CDC: Hypertension in Children, Young Adults Contributing to Increase in Ischemic Strokes

The CDC found that the rate of hospitalizations for ischemic strokes in children and young adults has increased, as well as risk factors such as hypertension.

A recent report from the Centers for Disease Control and Prevention (CDC) has found that the rate of hospitalizations for ischemic strokes in children and young adults increased between the years of 1995 and 2008. The study also discovered that risk factors for stroke—such as hypertension, diabetes, and alcohol use—increased in this age group.

Mary G. George, MD, a medical officer at Division of Heart Disease and Stroke Prevention at the CDC, and her fellow researchers examined hospital discharge data from 1995 to 2008 from the Nationwide Inpatient Sample (INS), the largest all-payor hospital inpatient care database in the United States. The patients whose data was assessed were between the ages of five and 44 years old.

Risk factor prevalence was estimated through ICD-9-CM codes. The authors reported that almost one third of the patients who experienced ischemic stroke between ages of 15 and 34, as well as over 50% of those between 35 and 44 years old, suffered from hypertension.

Utilizing ICD-9-CM codes to identify diagnoses of subarachnoid hemorrhage (SAH), intracerebral hemorrhage (ICH), and ischemic stroke hospitalizations, the researchers found that the rate of ischemic stroke hospitalizations in children and young adults rose significantly during the study period.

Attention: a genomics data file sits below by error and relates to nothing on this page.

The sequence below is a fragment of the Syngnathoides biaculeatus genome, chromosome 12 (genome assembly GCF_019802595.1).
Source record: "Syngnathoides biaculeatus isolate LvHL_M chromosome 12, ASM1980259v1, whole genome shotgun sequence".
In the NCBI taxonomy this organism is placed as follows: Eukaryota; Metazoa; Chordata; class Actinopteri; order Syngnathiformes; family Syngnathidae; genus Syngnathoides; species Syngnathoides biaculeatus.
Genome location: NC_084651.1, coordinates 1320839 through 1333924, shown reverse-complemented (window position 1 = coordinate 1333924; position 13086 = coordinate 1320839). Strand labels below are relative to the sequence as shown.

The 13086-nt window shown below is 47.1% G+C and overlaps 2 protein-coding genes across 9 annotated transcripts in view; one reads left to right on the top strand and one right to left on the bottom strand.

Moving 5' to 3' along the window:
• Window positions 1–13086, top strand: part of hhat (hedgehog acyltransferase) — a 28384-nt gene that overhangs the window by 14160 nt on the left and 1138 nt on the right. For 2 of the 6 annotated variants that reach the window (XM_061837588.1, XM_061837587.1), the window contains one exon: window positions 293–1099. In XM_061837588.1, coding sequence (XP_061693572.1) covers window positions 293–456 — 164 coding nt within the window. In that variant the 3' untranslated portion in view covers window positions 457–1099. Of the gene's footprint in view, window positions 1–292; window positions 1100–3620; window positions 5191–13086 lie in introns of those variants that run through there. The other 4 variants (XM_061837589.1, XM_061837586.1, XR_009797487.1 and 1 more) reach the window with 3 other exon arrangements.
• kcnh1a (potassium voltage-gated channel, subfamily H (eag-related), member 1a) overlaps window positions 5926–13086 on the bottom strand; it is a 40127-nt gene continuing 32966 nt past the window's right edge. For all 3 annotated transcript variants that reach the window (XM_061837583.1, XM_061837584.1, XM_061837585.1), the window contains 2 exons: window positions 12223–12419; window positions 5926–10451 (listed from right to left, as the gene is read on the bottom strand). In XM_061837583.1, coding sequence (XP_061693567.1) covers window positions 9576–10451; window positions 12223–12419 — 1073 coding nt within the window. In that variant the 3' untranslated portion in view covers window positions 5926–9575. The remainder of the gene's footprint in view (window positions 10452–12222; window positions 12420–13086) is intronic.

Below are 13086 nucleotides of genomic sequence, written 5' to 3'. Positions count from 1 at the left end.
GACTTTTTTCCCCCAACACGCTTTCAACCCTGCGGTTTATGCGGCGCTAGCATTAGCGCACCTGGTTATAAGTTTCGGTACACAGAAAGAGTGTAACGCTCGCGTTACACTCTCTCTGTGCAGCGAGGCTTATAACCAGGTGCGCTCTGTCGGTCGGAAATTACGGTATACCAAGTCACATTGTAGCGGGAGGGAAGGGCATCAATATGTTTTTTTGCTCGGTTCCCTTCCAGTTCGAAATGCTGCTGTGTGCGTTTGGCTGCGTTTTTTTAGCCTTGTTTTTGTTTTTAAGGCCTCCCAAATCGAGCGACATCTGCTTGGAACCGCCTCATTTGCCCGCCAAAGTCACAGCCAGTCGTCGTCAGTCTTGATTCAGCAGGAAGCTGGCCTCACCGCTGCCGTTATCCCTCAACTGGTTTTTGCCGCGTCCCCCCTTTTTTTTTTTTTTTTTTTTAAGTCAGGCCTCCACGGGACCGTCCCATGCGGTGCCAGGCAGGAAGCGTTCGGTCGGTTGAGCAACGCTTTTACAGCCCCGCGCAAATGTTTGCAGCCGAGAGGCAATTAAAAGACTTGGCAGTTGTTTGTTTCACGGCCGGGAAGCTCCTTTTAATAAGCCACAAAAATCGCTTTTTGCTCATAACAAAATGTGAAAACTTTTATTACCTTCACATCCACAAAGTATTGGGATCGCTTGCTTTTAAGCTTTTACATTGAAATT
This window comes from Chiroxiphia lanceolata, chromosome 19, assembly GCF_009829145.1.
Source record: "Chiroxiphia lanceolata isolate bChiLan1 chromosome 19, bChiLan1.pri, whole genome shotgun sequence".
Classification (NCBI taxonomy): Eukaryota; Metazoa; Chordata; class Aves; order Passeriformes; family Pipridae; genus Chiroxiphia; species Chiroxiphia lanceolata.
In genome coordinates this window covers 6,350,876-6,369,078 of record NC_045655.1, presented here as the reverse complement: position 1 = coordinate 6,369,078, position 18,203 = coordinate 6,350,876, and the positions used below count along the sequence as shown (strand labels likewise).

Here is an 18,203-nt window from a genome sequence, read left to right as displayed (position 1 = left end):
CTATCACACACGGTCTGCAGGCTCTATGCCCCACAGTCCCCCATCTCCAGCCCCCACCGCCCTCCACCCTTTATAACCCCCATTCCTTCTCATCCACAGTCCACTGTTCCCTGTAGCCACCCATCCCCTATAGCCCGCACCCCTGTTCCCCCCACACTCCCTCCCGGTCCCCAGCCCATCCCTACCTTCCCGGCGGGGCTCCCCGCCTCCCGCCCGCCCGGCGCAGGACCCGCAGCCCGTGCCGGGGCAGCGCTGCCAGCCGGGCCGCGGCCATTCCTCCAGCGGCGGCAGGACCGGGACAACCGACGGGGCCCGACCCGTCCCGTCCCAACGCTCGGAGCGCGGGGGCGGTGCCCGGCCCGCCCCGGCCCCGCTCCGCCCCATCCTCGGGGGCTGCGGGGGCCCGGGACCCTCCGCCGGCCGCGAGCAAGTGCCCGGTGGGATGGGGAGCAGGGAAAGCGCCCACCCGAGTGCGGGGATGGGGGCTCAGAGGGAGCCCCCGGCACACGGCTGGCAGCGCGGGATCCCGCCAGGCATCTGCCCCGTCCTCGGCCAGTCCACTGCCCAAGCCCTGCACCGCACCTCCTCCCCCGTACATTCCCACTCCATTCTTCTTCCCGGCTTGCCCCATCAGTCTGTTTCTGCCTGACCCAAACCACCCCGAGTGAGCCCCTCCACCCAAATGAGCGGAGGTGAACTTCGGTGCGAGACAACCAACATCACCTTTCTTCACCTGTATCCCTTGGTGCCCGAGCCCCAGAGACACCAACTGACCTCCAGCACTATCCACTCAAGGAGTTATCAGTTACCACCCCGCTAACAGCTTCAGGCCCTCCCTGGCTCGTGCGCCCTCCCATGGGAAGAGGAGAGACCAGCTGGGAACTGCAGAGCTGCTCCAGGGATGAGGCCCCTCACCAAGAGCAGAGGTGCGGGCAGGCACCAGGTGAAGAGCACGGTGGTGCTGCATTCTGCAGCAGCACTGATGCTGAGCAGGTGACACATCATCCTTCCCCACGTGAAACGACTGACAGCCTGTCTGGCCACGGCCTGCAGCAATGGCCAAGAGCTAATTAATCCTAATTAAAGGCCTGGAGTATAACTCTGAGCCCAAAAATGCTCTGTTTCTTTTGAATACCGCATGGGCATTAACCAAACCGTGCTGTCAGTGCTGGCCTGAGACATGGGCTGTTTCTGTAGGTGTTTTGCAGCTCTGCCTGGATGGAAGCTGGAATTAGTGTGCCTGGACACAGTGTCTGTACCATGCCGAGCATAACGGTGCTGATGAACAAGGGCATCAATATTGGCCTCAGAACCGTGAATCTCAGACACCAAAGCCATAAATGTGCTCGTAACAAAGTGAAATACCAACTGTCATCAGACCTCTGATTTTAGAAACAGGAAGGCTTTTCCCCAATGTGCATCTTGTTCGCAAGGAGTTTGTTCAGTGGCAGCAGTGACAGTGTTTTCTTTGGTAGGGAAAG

Hospitalization rates of ischemic stroke hospitalizations:

  • Rose up to 37% during the study period in patients who were between the ages of 15 and 44 years old.
  • Increased by 51.6% in boys aged between five and 14, 45.6% in males 15 to 34 years old, and 50.4% in males ages 35 to 44.
  • Smaller increases were also noted in females between 15 and 34 years old, as well as females between 35 and 44.

“Rates of traditional risk factors for stroke among children and young adults are increasing, and smoking rates have failed to decline,” the authors wrote. “We identified increases in ischemic stroke hospitalizations associated with increases in these traditional risk factors among adolescents and young adults.”

George and fellow colleagues pointed out that the study could only identify the prevalence of risk factors, not the cause of stroke. They continued to state while the morbidity of stroke in a younger population were found to be on the rise great, they are potentially avoidable.

“Our results from national surveillance data accentuate the need for public health initiatives to reduce the prevalence of risk factors for stroke among adolescents and young adults,” George concluded.

Results were published in the September issue of the Annals of Neurology.